Who Am I Without the Pool?

How student athletes are inadvertently forfeiting their identity to achieve greatness

Me competing in my first swim meet, age 9

September 19 was the day that I was told that I could never swim again.

My doctor was wearing bright green pants. He looked me in the eye. He looked at his clipboard. He looked back at me.

“Maybe you could try cross country skiing?”

And with those six words, he effectively terminated my eight-year athletic career.

Let me be clear — I knew this was coming. Over the course of three years, I had seen six physical therapists, a sports medicine doctor, and two orthopedic surgeons. Hell, I’d even tried acupuncture. I’d had more x-rays than I can count and an excruciatingly painful MRI, which revealed nothing. My parents poured thousands of dollars into medical bills and insurance copays. Every swim season was a feverish battle against my body, trying to heal my shoulder faster than I was destroying it.

I couldn’t take notes in school, I couldn’t raise my hand in class, and a couple times a day I would lose all feeling below my right elbow. But every single day after school I would get in the pool and swim the most painful 8,000 yards of my life.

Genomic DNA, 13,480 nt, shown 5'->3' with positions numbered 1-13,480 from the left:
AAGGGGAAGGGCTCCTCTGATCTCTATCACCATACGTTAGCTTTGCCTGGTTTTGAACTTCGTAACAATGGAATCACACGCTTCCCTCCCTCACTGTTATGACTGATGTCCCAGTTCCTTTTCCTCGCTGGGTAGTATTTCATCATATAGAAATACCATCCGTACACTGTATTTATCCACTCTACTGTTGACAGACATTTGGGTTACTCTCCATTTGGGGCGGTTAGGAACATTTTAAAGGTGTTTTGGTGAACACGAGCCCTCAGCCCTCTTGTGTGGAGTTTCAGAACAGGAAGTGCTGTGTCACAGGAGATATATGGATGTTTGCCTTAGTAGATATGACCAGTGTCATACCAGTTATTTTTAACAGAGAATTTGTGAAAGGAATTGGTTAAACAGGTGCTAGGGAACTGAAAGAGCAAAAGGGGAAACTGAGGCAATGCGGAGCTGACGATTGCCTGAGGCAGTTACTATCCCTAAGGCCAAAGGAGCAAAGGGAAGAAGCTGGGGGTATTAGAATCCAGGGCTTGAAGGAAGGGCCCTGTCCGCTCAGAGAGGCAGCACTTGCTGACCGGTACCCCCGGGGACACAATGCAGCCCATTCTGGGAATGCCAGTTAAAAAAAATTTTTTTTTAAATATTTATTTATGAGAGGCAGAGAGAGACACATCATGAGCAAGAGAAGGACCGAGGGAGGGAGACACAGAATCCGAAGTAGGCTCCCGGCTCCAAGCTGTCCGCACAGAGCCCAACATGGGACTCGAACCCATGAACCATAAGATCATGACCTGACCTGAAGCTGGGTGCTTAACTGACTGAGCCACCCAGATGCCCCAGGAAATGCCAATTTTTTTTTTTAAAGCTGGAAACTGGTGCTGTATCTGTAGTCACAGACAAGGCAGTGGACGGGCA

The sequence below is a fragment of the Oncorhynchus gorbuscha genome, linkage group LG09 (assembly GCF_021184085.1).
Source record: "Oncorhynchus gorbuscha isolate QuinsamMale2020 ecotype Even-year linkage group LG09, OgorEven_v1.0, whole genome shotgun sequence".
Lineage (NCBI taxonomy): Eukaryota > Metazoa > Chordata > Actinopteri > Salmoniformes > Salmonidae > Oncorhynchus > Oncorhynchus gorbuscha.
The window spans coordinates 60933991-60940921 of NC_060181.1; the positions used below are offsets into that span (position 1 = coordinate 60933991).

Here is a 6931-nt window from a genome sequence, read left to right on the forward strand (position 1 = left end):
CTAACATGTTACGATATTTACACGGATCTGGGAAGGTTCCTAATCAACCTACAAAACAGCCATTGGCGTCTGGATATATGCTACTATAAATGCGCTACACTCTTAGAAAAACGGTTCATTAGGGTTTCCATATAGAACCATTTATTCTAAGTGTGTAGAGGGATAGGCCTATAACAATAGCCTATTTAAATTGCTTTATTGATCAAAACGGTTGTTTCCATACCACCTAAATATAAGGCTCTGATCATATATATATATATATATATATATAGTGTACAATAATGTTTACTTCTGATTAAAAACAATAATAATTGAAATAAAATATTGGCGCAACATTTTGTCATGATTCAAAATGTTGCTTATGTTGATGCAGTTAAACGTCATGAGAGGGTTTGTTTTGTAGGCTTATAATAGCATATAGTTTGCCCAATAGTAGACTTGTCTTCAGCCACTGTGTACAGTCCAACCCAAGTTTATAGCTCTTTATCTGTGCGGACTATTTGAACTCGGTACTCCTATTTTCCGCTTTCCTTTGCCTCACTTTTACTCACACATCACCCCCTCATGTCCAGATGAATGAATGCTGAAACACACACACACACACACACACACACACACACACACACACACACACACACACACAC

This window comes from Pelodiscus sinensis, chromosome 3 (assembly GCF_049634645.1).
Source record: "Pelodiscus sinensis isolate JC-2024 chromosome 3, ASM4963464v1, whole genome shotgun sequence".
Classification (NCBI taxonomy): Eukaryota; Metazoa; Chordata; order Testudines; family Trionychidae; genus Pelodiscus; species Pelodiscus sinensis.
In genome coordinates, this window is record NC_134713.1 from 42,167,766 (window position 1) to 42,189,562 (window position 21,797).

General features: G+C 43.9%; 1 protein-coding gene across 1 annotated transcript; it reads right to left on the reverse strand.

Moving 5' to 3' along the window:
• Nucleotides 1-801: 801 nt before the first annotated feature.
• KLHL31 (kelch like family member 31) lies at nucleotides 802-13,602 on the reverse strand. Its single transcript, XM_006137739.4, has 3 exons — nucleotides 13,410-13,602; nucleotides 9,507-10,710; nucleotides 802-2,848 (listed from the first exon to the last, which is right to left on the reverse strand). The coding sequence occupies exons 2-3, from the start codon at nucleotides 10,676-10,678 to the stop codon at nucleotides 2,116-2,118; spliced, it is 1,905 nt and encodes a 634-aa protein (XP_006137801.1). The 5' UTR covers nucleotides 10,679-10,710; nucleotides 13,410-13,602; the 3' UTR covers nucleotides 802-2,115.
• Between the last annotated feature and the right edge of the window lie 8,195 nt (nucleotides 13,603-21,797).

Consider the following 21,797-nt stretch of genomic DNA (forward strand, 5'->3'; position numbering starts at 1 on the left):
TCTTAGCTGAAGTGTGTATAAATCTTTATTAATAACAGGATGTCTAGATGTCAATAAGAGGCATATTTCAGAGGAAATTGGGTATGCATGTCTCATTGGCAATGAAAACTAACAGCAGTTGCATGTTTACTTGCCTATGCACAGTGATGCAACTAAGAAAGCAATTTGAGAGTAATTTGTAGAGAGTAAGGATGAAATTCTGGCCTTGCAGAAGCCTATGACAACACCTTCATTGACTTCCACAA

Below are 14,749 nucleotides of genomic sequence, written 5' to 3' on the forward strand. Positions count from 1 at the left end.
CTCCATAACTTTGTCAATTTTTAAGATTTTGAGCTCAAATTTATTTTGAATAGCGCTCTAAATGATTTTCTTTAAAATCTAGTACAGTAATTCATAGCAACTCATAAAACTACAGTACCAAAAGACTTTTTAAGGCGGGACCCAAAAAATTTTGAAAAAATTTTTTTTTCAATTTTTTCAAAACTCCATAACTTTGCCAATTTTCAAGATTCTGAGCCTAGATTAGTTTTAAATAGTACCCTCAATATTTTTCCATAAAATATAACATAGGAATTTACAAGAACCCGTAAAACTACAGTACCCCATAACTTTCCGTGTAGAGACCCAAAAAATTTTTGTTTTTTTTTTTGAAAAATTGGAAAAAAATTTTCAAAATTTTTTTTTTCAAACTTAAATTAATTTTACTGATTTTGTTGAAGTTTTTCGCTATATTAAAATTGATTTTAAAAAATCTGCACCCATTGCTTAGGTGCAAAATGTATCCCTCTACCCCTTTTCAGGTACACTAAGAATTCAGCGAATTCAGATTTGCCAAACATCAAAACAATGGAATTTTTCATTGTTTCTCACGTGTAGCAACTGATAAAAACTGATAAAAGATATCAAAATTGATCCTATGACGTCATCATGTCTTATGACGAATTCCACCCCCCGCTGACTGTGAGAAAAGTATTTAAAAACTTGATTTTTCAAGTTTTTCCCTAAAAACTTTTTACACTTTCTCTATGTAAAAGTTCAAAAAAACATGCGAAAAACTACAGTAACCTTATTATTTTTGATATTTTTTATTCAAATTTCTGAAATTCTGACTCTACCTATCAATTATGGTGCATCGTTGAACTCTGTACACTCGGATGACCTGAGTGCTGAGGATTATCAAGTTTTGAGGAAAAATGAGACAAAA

I was sacrificing the use of my right arm for a high school sport that I wasn’t really even that good at. I could barely justify it. “I just want to finish this season,” I’d say. “They think it’s going to get better.” It was not. I knew that. My doctors knew it, my coaches knew it, my family knew it. Why was I clinging so desperately to something that was causing me so much damage?

I loved swimming, but it had been an especially frustrating season. When I thought about quitting, I felt almost a sense of relief. Finally, this uphill battle would be over.

And then I actually quit.

September 20th marked the beginning of some of the worst weeks of my life. I couldn’t stop thinking about swimming. I thought about my first practice, my first meet, my most spectacular successes and my worst failures. My self-esteem plummeted and took my mental health with it. And I realized how one dimensional my identity had become.